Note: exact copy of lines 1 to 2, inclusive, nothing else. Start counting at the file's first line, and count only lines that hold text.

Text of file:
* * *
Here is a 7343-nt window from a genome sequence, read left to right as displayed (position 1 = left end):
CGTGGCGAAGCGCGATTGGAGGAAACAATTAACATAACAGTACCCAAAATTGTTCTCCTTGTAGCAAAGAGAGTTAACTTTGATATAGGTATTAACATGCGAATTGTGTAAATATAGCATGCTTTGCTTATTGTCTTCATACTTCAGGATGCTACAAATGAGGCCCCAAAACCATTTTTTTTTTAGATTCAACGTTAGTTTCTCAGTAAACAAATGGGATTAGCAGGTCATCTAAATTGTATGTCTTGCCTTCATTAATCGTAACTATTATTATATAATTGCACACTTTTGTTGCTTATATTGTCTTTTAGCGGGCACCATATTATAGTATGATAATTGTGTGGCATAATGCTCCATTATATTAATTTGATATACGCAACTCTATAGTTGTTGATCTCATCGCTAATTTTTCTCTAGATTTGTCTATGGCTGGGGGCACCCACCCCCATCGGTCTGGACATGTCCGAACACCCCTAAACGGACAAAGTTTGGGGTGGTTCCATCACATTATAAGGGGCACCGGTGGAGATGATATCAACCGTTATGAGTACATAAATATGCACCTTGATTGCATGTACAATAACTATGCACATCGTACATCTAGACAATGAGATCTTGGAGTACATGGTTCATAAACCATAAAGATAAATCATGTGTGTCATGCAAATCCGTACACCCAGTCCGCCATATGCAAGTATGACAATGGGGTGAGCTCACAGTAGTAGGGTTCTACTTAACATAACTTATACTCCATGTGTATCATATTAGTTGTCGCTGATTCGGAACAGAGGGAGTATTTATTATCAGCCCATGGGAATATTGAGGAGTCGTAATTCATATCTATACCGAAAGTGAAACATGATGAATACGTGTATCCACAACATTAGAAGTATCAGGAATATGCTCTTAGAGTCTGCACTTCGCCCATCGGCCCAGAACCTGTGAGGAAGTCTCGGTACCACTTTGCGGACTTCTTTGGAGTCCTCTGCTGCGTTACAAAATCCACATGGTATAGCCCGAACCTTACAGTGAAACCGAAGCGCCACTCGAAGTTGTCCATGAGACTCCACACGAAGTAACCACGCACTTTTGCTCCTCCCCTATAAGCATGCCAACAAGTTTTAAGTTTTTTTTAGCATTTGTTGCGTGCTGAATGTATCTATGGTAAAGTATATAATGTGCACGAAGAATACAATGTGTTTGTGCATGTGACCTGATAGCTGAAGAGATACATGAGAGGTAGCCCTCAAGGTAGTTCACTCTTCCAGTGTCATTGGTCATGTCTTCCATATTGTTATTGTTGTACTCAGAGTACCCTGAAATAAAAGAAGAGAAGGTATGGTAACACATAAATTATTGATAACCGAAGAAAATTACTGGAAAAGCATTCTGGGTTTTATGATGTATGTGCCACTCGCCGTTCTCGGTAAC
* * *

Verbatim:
Here is a 7343-nt window from a genome sequence, read left to right as displayed (position 1 = left end):
CGTGGCGAAGCGCGATTGGAGGAAACAATTAACATAACAGTACCCAAAATTGTTCTCCTTGTAGCAAAGAGAGTTAACTTTGATATAGGTATTAACATGCGAATTGTGTAAATATAGCATGCTTTGCTTATTGTCTTCATACTTCAGGATGCTACAAATGAGGCCCCAAAACCATTTTTTTTTTAGATTCAACGTTAGTTTCTCAGTAAACAAATGGGATTAGCAGGTCATCTAAATTGTATGTCTTGCCTTCATTAATCGTAACTATTATTATATAATTGCACACTTTTGTTGCTTATATTGTCTTTTAGCGGGCACCATATTATAGTATGATAATTGTGTGGCATAATGCTCCATTATATTAATTTGATATACGCAACTCTATAGTTGTTGATCTCATCGCTAATTTTTCTCTAGATTTGTCTATGGCTGGGGGCACCCACCCCCATCGGTCTGGACATGTCCGAACACCCCTAAACGGACAAAGTTTGGGGTGGTTCCATCACATTATAAGGGGCACCGGTGGAGATGATATCAACCGTTATGAGTACATAAATATGCACCTTGATTGCATGTACAATAACTATGCACATCGTACATCTAGACAATGAGATCTTGGAGTACATGGTTCATAAACCATAAAGATAAATCATGTGTGTCATGCAAATCCGTACACCCAGTCCGCCATATGCAAGTATGACAATGGGGTGAGCTCACAGTAGTAGGGTTCTACTTAACATAACTTATACTCCATGTGTATCATATTAGTTGTCGCTGATTCGGAACAGAGGGAGTATTTATTATCAGCCCATGGGAATATTGAGGAGTCGTAATTCATATCTATACCGAAAGTGAAACATGATGAATACGTGTATCCACAACATTAGAAGTATCAGGAATATGCTCTTAGAGTCTGCACTTCGCCCATCGGCCCAGAACCTGTGAGGAAGTCTCGGTACCACTTTGCGGACTTCTTTGGAGTCCTCTGCTGCGTTACAAAATCCACATGGTATAGCCCGAACCTTACAGTGAAACCGAAGCGCCACTCGAAGTTGTCCATGAGACTCCACACGAAGTAACCACGCACTTTTGCTCCTCCCCTATAAGCATGCCAACAAGTTTTAAGTTTTTTTTAGCATTTGTTGCGTGCTGAATGTATCTATGGTAAAGTATATAATGTGCACGAAGAATACAATGTGTTTGTGCATGTGACCTGATAGCTGAAGAGATACATGAGAGGTAGCCCTCAAGGTAGTTCACTCTTCCAGTGTCATTGGTCATGTCTTCCATATTGTTATTGTTGTACTCAGAGTACCCTGAAATAAAAGAAGAGAAGGTATGGTAACACATAAATTATTGATAACCGAAGAAAATTACTGGAAAAGCATTCTGGGTTTTATGATGTATGTGCCACTCGCCGTTCTCGGTAAC